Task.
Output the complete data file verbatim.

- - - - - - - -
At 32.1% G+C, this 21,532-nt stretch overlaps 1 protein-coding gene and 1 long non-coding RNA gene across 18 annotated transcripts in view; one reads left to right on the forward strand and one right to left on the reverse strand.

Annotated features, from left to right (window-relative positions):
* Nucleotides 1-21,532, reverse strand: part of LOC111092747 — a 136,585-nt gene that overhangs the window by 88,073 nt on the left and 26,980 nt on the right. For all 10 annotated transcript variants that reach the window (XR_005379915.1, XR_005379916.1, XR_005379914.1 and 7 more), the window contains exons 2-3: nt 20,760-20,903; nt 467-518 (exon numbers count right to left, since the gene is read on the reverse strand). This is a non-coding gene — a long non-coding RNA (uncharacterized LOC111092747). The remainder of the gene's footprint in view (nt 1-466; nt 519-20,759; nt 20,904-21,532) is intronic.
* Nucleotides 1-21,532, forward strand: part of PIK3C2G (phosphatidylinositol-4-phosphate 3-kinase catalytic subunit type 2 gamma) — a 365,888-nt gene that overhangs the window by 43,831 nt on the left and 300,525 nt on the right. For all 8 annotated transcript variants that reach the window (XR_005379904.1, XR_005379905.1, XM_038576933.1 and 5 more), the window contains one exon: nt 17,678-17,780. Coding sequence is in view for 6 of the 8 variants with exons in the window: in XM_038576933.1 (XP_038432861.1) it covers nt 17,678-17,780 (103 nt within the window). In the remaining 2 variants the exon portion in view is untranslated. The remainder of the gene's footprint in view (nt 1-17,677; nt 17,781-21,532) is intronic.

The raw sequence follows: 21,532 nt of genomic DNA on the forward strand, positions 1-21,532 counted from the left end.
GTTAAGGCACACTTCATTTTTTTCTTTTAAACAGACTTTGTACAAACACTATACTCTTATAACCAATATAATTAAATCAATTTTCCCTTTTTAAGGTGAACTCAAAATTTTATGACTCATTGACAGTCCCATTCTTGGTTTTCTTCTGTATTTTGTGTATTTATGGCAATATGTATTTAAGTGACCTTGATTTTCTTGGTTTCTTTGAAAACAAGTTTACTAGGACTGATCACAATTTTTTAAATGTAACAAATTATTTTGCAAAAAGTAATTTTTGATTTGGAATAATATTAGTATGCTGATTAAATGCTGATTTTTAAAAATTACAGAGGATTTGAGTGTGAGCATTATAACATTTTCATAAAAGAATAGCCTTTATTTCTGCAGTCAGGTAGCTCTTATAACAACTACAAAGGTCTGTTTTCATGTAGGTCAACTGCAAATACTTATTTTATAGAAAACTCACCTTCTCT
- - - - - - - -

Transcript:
At 32.1% G+C, this 21,532-nt stretch overlaps 1 protein-coding gene and 1 long non-coding RNA gene across 18 annotated transcripts in view; one reads left to right on the forward strand and one right to left on the reverse strand.

Annotated features, from left to right (window-relative positions):
* Nucleotides 1-21,532, reverse strand: part of LOC111092747 — a 136,585-nt gene that overhangs the window by 88,073 nt on the left and 26,980 nt on the right. For all 10 annotated transcript variants that reach the window (XR_005379915.1, XR_005379916.1, XR_005379914.1 and 7 more), the window contains exons 2-3: nt 20,760-20,903; nt 467-518 (exon numbers count right to left, since the gene is read on the reverse strand). This is a non-coding gene — a long non-coding RNA (uncharacterized LOC111092747). The remainder of the gene's footprint in view (nt 1-466; nt 519-20,759; nt 20,904-21,532) is intronic.
* Nucleotides 1-21,532, forward strand: part of PIK3C2G (phosphatidylinositol-4-phosphate 3-kinase catalytic subunit type 2 gamma) — a 365,888-nt gene that overhangs the window by 43,831 nt on the left and 300,525 nt on the right. For all 8 annotated transcript variants that reach the window (XR_005379904.1, XR_005379905.1, XM_038576933.1 and 5 more), the window contains one exon: nt 17,678-17,780. Coding sequence is in view for 6 of the 8 variants with exons in the window: in XM_038576933.1 (XP_038432861.1) it covers nt 17,678-17,780 (103 nt within the window). In the remaining 2 variants the exon portion in view is untranslated. The remainder of the gene's footprint in view (nt 1-17,677; nt 17,781-21,532) is intronic.

The raw sequence follows: 21,532 nt of genomic DNA on the forward strand, positions 1-21,532 counted from the left end.
GTTAAGGCACACTTCATTTTTTTCTTTTAAACAGACTTTGTACAAACACTATACTCTTATAACCAATATAATTAAATCAATTTTCCCTTTTTAAGGTGAACTCAAAATTTTATGACTCATTGACAGTCCCATTCTTGGTTTTCTTCTGTATTTTGTGTATTTATGGCAATATGTATTTAAGTGACCTTGATTTTCTTGGTTTCTTTGAAAACAAGTTTACTAGGACTGATCACAATTTTTTAAATGTAACAAATTATTTTGCAAAAAGTAATTTTTGATTTGGAATAATATTAGTATGCTGATTAAATGCTGATTTTTAAAAATTACAGAGGATTTGAGTGTGAGCATTATAACATTTTCATAAAAGAATAGCCTTTATTTCTGCAGTCAGGTAGCTCTTATAACAACTACAAAGGTCTGTTTTCATGTAGGTCAACTGCAAATACTTATTTTATAGAAAACTCACCTTCTCT